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The importance of specifying compensation in job vacancies

Published: Thursday 10th September 2020

Crafting a good job posting is vital for a hirer to find and attract the right candidates for their job vacancies. You will spend a lot of time working on language and including as much detail about the job to give job seekers a clear idea of what’s involved. Some employers will decide include the job salary as part of the posting, while others may not. Employee compensation plays a big part in attracting job seekers and here are six reason why a hirer should also prioritise it in their job vacancies. 

You get more applicants for your job vacancies

It’s a simple fact that by including the salary in your job ad, you increase the number of applicants you get. Likewise, job seekers are less likely to apply for a job if the job vacancy does not include details of employee compensation. Furthermore, include a job salary in a vacancy means you are more likely to get relevant applications of the standard and experience you require. A salary will reflect the level a job is at and this will allow job seekers to be in a better position to decide if it is a job they see themselves in. 

File Folder with Inscription Compensation on Wooden Black Table. Compensation Business Concept in ob vacancies

‘Depending on experience’ within job vacancies may discourage applicants 

Many employers who decide not to include employee compensation details on a posting may instead opt to simply say ‘salary DOE’. This means ‘depends on experience’. The problem with ‘DOE’, however is that it can lead some applicants to feel that they will only be getting paid what they are earning in their current job. 

Most candidates apply for new jobs to increase their salaries, so the possibility that they will simply be moving sideways on the earnings scale can be a turn off for them. By including an accurate salary scale on your job vacancies, you will applicants a better idea of what their experience is worth. 

It avoids awkward conversations further down the line 

No matter how assertive and confident candidates can be, everyone can get a bit uncomfortable when talking about money. By including a job salary in job vacancies, you avoid that awkward conversation and a candidate has a clear understanding of what they can expect to earn if they are successful.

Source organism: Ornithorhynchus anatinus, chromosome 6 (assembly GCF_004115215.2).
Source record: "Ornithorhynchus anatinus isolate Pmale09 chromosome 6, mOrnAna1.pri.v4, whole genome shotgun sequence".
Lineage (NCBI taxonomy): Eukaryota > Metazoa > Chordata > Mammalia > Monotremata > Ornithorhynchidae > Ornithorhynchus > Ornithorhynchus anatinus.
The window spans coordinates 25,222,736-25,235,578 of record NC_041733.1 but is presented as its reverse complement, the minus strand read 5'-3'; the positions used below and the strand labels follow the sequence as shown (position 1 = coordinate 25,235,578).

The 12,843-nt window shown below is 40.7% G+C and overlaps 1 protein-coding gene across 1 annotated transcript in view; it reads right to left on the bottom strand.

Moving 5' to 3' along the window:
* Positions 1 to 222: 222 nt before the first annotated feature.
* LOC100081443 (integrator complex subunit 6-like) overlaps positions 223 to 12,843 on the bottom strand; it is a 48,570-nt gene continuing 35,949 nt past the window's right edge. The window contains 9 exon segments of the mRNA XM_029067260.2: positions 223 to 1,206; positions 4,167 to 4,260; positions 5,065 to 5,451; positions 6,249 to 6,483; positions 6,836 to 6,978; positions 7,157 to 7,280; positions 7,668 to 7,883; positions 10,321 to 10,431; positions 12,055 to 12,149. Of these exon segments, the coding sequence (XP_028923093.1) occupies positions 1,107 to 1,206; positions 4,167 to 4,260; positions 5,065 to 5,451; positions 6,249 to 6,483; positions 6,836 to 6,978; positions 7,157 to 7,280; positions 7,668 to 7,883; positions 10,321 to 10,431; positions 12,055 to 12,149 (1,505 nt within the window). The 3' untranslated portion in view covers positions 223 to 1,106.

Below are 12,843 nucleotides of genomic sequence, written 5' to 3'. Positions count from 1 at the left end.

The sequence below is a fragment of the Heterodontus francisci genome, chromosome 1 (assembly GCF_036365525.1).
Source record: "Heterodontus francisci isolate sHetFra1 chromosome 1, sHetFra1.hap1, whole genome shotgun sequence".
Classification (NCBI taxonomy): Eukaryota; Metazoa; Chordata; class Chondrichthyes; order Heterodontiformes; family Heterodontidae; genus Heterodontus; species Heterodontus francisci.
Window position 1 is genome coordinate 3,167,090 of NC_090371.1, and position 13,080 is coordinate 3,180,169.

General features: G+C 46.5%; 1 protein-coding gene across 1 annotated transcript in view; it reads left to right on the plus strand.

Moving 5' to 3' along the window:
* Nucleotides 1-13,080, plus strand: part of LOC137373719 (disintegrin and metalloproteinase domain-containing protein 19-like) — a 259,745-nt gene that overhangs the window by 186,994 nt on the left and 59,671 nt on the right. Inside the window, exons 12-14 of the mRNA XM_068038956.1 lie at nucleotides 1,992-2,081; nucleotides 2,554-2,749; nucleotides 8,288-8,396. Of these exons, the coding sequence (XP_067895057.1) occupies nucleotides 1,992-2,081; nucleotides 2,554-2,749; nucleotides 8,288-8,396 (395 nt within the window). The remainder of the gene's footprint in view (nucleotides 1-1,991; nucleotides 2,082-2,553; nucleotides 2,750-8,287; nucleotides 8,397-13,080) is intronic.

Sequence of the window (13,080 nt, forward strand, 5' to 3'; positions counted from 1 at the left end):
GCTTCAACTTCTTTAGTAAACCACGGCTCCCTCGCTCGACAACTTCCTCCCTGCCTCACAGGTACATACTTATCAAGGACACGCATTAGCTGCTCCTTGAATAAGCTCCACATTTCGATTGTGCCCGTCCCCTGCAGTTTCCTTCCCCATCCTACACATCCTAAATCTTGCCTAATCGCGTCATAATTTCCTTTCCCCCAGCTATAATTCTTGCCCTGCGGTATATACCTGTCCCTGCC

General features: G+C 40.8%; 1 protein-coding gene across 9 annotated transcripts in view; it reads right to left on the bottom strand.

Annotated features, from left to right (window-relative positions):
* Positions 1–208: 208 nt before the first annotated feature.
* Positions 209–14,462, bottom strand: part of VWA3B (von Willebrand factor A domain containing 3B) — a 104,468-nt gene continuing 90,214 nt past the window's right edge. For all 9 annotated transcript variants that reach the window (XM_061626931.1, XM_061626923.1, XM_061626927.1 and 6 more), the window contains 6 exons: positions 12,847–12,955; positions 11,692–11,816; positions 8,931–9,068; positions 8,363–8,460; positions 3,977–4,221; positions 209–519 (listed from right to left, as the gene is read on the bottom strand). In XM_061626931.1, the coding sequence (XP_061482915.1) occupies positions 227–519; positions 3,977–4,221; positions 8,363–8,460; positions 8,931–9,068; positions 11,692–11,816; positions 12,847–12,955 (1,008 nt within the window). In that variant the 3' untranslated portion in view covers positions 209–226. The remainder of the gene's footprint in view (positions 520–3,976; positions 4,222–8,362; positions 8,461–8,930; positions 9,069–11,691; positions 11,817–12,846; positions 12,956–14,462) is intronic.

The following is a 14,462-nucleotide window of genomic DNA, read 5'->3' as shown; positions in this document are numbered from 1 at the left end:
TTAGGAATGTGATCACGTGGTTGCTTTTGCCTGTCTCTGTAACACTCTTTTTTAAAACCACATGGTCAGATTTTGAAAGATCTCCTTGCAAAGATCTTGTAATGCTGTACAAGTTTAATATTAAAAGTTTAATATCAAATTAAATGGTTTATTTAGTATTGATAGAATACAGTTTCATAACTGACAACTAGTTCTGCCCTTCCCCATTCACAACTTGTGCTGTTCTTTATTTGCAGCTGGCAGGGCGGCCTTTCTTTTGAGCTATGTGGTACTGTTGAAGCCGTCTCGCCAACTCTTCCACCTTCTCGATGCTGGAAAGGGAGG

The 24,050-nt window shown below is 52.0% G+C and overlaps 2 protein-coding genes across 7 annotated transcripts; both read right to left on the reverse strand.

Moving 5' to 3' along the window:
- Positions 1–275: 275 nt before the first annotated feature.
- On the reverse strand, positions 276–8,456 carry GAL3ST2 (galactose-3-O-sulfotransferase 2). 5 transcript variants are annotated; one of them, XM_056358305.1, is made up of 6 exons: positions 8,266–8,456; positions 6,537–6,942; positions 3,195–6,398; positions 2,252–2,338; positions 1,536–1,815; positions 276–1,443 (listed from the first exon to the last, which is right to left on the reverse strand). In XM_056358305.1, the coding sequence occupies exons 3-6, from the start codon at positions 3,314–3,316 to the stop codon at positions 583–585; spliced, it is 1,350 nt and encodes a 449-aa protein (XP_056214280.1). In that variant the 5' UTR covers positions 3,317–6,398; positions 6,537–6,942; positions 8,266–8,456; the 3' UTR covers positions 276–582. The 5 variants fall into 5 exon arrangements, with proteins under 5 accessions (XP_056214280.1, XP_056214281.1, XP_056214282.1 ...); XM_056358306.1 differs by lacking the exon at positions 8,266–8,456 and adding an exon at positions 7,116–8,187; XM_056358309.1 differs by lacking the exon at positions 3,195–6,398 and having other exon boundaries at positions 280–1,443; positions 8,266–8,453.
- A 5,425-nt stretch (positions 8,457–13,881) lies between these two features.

Young beautiful candidate at job interview in modern office space. Business consulting or employment concept.

Job seekers can find out anyway

While you are busy trying to figure out the answer to the question ‘should you put salary on a job vacancy’, many job seekers may already know what you pay. There are many employer review sites on the internet, nowadays. These provide a platform for former employees to provide feedback on certain companies. Candidates tend to browse these sites to get some inside information on companies they are applying to and in doing so can find out how much certain jobs pay. Therefore, whether you include employee compensation or not, there is a good chance that savvy job seekers will already know. Being upfront about how much you pay will be a good look for you company. 

Avoids wasted time and resources 

If employers and candidates aren’t on the same page right through the whole selection process, then you may find out that you are miles apart when it comes to talking about money at the end. You may have already offered a candidate the job, but once they find out what their job salary is going to be, they may turn you down if they had been expecting something very different. 

Knowing from the start what kind of money is on offer will give candidates a clearer picture of what’s included in the package. 

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